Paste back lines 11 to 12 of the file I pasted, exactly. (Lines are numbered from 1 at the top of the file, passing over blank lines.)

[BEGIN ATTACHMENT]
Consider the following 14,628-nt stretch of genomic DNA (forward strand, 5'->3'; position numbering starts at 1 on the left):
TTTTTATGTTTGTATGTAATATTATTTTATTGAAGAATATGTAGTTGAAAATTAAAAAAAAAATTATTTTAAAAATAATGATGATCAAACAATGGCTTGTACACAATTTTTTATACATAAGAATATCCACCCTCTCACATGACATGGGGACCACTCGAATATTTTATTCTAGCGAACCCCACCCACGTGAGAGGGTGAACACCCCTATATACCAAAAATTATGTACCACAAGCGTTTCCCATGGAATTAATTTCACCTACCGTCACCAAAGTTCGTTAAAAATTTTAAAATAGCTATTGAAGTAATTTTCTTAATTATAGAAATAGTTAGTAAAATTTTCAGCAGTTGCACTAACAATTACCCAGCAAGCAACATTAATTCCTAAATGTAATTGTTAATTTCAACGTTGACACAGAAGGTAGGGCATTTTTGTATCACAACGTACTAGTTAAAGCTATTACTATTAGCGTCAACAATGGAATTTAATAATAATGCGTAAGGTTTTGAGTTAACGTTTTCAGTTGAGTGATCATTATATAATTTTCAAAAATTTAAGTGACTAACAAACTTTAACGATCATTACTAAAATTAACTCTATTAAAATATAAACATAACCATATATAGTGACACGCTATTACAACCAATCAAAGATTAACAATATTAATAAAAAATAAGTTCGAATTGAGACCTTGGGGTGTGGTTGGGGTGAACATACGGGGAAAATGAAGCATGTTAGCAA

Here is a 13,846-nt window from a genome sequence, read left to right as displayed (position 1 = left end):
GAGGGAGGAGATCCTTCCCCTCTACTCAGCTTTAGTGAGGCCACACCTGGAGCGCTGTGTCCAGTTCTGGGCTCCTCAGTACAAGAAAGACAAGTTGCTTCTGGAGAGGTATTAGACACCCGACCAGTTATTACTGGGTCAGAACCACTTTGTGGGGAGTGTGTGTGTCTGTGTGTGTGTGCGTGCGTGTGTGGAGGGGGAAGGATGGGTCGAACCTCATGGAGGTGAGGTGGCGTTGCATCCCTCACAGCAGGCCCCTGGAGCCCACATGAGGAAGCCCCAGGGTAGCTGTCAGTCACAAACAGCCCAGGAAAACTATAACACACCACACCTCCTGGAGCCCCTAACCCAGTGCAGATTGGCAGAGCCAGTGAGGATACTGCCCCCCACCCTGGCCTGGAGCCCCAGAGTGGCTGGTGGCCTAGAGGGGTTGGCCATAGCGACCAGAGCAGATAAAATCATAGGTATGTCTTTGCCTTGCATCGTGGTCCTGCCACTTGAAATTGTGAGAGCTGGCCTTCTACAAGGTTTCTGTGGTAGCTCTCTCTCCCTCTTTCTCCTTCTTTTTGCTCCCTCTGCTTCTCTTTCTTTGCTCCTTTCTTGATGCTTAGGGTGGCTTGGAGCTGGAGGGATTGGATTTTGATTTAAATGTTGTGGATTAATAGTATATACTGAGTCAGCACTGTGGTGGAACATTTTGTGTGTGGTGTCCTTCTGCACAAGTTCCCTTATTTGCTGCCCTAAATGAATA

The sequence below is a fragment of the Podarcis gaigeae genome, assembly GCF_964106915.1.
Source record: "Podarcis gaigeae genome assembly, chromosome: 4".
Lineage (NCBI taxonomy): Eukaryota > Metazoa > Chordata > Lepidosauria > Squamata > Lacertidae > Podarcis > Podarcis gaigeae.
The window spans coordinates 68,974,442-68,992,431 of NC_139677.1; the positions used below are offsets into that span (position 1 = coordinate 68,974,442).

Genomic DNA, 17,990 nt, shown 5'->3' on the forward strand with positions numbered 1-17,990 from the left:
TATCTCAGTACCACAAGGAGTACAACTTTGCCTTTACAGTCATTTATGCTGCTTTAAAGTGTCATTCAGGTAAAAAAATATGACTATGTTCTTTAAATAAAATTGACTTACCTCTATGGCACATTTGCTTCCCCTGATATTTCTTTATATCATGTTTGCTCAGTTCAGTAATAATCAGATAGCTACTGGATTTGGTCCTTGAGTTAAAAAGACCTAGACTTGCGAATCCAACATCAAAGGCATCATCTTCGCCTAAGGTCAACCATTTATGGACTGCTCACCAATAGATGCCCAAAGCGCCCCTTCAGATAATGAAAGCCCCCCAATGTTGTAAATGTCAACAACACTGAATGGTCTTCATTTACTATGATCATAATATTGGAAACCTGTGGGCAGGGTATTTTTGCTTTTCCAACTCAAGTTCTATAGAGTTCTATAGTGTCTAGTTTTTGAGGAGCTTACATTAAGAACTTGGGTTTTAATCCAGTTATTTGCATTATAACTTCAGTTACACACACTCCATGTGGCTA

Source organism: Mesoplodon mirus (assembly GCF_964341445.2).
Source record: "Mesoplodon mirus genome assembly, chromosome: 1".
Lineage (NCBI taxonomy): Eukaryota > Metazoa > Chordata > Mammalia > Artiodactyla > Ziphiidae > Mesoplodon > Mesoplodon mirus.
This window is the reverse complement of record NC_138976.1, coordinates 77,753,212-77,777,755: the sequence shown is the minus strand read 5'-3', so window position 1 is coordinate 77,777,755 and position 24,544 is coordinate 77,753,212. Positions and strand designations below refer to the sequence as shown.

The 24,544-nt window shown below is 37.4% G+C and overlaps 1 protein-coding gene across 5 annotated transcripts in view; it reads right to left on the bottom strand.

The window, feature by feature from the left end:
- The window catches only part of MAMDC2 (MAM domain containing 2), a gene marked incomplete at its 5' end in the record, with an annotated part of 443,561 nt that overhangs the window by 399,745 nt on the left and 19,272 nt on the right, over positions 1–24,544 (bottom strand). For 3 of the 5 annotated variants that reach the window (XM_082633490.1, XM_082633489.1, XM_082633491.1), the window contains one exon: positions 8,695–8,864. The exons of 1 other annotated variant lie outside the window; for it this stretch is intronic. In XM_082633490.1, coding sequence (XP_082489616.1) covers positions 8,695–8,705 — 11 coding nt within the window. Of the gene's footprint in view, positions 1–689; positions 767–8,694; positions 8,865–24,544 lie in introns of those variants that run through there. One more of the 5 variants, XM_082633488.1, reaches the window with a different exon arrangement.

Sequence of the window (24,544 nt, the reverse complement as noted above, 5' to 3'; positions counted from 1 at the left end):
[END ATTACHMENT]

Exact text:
Source organism: Mesoplodon mirus (assembly GCF_964341445.2).
Source record: "Mesoplodon mirus genome assembly, chromosome: 1".